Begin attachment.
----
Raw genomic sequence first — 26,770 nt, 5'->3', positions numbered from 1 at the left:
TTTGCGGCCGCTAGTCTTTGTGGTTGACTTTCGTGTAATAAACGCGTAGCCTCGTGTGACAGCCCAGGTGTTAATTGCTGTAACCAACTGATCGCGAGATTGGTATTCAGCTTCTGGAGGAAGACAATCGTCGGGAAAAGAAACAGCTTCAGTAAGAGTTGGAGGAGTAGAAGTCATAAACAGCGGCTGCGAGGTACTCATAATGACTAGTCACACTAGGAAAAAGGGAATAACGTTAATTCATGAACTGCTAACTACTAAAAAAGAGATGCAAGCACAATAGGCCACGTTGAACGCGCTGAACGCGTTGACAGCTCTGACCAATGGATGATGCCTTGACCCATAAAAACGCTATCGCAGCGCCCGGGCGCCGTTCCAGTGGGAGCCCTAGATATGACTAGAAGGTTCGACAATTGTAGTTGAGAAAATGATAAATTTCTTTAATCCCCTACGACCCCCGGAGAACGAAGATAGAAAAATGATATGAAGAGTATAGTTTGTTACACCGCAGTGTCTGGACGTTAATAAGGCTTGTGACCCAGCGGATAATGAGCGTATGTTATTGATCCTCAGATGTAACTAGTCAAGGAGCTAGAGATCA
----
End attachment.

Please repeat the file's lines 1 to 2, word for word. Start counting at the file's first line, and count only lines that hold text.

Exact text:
Raw genomic sequence first — 26,770 nt, 5'->3', positions numbered from 1 at the left:
TTTGCGGCCGCTAGTCTTTGTGGTTGACTTTCGTGTAATAAACGCGTAGCCTCGTGTGACAGCCCAGGTGTTAATTGCTGTAACCAACTGATCGCGAGATTGGTATTCAGCTTCTGGAGGAAGACAATCGTCGGGAAAAGAAACAGCTTCAGTAAGAGTTGGAGGAGTAGAAGTCATAAACAGCGGCTGCGAGGTACTCATAATGACTAGTCACACTAGGAAAAAGGGAATAACGTTAATTCATGAACTGCTAACTACTAAAAAAGAGATGCAAGCACAATAGGCCACGTTGAACGCGCTGAACGCGTTGACAGCTCTGACCAATGGATGATGCCTTGACCCATAAAAACGCTATCGCAGCGCCCGGGCGCCGTTCCAGTGGGAGCCCTAGATATGACTAGAAGGTTCGACAATTGTAGTTGAGAAAATGATAAATTTCTTTAATCCCCTACGACCCCCGGAGAACGAAGATAGAAAAATGATATGAAGAGTATAGTTTGTTACACCGCAGTGTCTGGACGTTAATAAGGCTTGTGACCCAGCGGATAATGAGCGTATGTTATTGATCCTCAGATGTAACTAGTCAAGGAGCTAGAGATCA